The values of the car show are clearly those of dedication and hard work. The people who refurbish the cars take pride in the time and effort put into their vehicles, and want to display the fruits of their labor. It is almost like an art museum in how each car is prominently labeled with the make, model, year, and owner. They see their cars as masterpiece projects, not mere transportation.

The car show seems simple at first glance—people bring interesting cars to display as a curiosity. The primary demographic is middle-aged to seniors, with few children to be found outside of family groups. Many cars are adorned with trinkets, few of which have any immediately apparent connection to the event. Just by these, it seems shallow, or like the show exists only for the purpose of showing off. However, each of these come from interesting origins. For instance, car refurbishment is a hobby that requires much time and effort, which many of the older participants now have in spades. The restoration process also appeals to nostalgia, as many choose to fix up a model of car that had special meaning to them in the past. Some vehicles had incredible pop culture presence, some were popular in their owner’s youth.. For instance, the Ford mustang's omnipresence is rooted in its image as the muscle car of the 60's and 70's, with the fond memories boosting its current popularity.

Couples often work together to fix up the cars, taking an equal measure of pride in their work. Sometimes they want to share a little of the history and impact of the car; this is usually done through small decorations. The decorations, such as roadrunners, coyotes, tigers, or drive-in merchandise are often throwbacks to marketing slogans. Americana icons like the loony tunes serve a similar purpose—referencing the names of the cars, or other jokes. Car show culture is sometimes as much about how one presents the car as the work done to the vehicle.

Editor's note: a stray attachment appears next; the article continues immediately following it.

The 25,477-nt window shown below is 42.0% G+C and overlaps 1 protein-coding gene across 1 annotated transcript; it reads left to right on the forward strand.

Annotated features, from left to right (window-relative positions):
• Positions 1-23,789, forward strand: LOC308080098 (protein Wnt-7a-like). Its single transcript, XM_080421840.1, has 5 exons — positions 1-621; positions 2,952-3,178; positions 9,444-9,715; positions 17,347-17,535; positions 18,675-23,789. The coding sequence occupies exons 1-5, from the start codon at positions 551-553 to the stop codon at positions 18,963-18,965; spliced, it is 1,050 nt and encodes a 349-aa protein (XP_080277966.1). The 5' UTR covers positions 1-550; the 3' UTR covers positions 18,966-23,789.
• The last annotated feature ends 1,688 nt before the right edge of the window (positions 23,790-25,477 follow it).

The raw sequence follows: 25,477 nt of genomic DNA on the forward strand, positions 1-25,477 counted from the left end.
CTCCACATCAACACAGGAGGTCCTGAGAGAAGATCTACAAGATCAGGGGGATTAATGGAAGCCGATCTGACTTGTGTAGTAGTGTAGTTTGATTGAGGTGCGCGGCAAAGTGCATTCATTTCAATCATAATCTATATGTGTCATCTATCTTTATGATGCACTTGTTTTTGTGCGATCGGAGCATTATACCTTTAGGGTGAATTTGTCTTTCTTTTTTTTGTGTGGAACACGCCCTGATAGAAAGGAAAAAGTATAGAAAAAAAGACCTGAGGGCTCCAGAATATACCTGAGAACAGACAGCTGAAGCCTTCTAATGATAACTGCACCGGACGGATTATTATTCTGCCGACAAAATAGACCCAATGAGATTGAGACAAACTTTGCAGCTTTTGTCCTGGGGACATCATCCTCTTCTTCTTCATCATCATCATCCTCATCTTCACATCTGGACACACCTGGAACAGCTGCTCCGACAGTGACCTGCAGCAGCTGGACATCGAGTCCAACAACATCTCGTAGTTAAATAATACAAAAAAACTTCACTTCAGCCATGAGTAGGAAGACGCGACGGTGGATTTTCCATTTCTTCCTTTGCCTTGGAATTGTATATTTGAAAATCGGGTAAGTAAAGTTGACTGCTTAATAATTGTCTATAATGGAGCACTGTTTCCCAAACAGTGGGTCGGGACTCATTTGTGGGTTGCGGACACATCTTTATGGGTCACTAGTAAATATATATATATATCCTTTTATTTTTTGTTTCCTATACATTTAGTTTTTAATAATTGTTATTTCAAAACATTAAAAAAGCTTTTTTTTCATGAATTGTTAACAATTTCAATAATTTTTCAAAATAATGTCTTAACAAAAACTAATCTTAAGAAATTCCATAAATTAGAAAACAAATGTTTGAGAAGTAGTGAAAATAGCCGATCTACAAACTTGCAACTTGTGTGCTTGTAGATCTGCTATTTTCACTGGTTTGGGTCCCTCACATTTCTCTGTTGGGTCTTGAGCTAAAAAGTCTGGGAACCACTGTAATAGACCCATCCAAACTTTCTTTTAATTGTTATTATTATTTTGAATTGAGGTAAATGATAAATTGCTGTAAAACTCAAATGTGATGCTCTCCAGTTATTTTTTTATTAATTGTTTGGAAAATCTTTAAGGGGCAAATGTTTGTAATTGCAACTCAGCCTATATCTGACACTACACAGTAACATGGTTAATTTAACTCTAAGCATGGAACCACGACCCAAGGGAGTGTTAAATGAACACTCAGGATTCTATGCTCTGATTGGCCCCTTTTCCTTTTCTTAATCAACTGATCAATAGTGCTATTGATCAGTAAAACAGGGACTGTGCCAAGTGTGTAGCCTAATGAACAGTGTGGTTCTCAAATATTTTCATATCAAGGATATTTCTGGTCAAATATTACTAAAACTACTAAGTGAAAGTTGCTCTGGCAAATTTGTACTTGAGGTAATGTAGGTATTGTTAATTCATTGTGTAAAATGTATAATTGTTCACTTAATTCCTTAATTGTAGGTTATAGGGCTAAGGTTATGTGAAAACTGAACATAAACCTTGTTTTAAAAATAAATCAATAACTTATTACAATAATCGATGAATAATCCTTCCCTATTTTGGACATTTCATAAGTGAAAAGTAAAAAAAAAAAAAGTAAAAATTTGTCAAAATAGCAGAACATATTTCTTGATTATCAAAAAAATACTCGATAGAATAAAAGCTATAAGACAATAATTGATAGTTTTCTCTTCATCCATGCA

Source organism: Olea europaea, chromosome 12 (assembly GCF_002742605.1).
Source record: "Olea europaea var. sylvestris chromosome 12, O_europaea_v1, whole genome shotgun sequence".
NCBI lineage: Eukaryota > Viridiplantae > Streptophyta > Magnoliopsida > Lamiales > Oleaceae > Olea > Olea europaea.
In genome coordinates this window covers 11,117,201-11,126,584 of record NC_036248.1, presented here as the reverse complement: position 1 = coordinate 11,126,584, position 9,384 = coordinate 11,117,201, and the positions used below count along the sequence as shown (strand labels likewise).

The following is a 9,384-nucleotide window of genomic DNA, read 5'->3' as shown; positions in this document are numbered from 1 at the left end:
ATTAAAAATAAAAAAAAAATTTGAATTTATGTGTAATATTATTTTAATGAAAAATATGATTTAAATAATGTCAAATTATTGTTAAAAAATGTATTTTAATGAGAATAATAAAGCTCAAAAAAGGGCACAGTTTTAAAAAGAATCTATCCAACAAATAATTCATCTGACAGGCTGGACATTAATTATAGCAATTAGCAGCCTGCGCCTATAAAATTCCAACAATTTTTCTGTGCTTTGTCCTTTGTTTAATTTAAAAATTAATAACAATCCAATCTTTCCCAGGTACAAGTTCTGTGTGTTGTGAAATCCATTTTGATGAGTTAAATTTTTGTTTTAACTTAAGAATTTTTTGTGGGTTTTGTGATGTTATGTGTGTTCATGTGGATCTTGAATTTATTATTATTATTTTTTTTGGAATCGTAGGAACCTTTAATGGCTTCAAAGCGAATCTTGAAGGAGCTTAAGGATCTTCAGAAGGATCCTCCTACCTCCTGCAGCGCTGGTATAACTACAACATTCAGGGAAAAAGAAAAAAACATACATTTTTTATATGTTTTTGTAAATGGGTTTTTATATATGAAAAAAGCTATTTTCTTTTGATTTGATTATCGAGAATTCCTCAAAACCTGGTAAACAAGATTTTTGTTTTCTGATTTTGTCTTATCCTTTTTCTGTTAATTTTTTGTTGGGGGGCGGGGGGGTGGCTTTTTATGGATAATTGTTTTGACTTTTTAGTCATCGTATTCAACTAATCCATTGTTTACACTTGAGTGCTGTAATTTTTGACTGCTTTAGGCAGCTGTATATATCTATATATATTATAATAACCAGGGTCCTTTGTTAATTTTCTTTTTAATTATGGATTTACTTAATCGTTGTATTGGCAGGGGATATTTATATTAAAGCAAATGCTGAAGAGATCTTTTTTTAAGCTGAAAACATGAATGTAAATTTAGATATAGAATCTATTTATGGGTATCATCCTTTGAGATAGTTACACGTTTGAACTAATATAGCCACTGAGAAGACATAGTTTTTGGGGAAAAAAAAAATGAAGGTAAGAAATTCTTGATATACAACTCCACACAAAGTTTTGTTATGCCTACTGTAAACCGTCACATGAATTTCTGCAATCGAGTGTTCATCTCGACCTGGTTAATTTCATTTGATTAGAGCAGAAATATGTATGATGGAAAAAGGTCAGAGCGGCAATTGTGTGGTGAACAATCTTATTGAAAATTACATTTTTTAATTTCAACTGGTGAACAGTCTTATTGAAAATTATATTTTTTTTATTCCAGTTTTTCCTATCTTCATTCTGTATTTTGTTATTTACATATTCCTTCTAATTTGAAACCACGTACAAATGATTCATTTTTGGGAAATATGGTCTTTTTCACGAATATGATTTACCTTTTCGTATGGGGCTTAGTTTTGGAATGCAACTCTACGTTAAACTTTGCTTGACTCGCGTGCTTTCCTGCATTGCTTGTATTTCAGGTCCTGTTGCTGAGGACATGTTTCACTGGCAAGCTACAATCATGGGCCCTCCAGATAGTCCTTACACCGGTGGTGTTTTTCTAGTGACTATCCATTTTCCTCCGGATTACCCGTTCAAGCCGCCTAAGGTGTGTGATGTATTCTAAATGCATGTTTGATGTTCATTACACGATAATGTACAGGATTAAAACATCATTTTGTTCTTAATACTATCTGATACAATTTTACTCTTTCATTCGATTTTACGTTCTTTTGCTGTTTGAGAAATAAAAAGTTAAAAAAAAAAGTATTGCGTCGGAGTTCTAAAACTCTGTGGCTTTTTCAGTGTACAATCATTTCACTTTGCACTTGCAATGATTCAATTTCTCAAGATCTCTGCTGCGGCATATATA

The Defeat of Jesse James event is rooted in a sense of communal pride. The residents of Northfield are very proud that their homeplace featured so prominently in a historic event, and they use the festival as an opportunity to show off other aspects of their town. The craft fair and car show are both examples of Northfielders displaying their talents and helping to show their unique identity. Through DJJD, they have something akin to a state fair, in which they come together to celebrate different aspects of life in Northfield.